And what does the Provost mean by “disruptive”? Disruptive for whom? Will MOOCs disrupt the educational opportunities for some students? What kind of cost-benefit analysis will be conducted to comprehend the extent of this disruption? Will MOOCs disrupt the market for university labor? Will MOOCs result in the downsizing of university faculty? Just to say that a “disruption” is eminent puts everyone on their guard. Some scholars have even argued that MOOCs will bring about the end of the physical college campus itself: that the ivory towers will close their doors (rather than open them wider) and that campus buildings will be put up for sale. We need to interrogate the nature of any planned “disruption”: who is doing the disrupting, who will be disrupted, and what are the power relations inherent in the process.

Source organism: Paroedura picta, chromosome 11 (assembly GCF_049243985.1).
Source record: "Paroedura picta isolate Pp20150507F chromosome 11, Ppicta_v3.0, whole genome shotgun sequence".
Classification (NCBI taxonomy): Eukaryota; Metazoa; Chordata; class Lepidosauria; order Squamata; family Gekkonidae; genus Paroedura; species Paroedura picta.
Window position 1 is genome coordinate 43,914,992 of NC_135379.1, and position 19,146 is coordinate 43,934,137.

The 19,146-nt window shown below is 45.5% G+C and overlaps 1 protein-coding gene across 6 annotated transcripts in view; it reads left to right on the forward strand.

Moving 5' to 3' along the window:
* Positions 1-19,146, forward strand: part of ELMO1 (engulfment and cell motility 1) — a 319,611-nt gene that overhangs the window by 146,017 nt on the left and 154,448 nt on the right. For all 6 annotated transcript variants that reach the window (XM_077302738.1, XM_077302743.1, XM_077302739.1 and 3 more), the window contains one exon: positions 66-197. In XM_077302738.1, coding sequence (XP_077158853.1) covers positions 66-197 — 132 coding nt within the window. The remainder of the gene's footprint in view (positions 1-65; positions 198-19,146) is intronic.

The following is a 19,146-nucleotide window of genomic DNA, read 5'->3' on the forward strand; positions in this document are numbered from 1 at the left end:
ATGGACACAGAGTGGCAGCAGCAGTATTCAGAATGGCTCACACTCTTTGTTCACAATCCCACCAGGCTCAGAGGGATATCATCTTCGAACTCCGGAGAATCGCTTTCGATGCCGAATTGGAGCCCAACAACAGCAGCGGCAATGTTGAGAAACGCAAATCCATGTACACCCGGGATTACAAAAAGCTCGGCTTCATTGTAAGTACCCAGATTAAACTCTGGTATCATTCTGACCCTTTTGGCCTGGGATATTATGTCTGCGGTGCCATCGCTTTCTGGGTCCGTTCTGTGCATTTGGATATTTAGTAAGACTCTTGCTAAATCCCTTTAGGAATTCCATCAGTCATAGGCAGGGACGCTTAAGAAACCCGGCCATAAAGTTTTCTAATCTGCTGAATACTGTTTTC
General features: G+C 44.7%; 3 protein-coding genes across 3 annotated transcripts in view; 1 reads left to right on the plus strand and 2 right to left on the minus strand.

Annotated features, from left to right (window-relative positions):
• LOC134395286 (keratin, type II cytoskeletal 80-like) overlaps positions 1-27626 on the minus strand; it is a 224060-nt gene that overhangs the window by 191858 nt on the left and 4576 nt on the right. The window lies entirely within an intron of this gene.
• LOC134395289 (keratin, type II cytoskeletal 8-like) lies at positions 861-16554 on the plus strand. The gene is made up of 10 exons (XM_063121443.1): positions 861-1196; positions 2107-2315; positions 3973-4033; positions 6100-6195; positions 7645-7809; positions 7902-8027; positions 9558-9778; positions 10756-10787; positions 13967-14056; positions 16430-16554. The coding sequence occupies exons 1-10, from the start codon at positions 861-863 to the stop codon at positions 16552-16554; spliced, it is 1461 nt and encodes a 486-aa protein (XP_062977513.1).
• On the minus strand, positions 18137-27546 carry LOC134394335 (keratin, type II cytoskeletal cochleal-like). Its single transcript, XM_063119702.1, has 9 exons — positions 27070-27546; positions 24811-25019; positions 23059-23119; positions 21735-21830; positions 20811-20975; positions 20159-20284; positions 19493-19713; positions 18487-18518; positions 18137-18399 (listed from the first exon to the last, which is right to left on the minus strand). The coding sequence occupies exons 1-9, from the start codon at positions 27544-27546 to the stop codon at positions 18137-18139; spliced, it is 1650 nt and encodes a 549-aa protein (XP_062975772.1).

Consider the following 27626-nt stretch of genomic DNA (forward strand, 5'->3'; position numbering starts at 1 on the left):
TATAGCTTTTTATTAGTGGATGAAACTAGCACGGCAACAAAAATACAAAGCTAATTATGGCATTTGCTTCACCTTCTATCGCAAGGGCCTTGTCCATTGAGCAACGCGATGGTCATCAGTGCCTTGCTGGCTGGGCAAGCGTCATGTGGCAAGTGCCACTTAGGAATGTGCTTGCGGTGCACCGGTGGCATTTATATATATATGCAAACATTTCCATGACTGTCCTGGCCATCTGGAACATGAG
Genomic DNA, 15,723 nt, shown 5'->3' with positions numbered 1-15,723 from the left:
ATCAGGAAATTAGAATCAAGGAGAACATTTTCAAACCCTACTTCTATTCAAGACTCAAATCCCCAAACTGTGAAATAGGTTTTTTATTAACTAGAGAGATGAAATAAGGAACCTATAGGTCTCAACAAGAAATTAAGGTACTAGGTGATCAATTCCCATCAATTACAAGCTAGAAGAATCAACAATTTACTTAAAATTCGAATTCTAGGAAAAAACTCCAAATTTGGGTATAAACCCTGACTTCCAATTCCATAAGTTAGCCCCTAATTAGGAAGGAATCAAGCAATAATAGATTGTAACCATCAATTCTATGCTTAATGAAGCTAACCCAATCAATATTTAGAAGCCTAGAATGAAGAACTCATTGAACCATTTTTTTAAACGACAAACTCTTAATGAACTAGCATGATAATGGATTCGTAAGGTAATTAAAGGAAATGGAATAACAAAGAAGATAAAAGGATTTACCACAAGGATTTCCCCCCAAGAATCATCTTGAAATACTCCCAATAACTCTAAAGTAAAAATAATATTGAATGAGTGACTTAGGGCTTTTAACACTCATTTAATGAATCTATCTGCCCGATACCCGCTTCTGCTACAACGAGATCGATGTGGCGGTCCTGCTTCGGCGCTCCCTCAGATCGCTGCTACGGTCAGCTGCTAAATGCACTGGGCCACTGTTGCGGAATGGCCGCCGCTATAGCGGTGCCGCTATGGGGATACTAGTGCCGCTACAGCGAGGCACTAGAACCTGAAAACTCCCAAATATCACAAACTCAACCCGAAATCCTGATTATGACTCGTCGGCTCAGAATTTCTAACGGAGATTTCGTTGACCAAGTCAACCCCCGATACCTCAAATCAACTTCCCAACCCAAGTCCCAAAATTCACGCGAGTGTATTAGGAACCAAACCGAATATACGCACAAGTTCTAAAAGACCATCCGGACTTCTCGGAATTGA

Finally, the Provost says that MOOCs have ” the potential to transform both access to education as well as the methods we use to teach our own students and the world.” The sentence does not say, however, whether this transformation in “access to education” will mean opening more doors, or closing them. There will certainly be both winners and losers in terms of access to education. When the university puts more initiative (financial and ideological) into MOOCs, who among our community will be denied opportunities to take a hands-on course in the  art or theater department, or engage in an intimate discussion in a history or philosophy seminar, because our university put more faith in MOOCs than it did in previous visions of public higher education (that our state hasn’t even stood behind, fought for, or fully funded in decades)? Surely the public university system—which already complains about its lack of resources—will not be able to keep doors to the physical classrooms “open to all” when they start with the assumption that the “masses” are best served by MOOCs and don’t need a physical learning environment.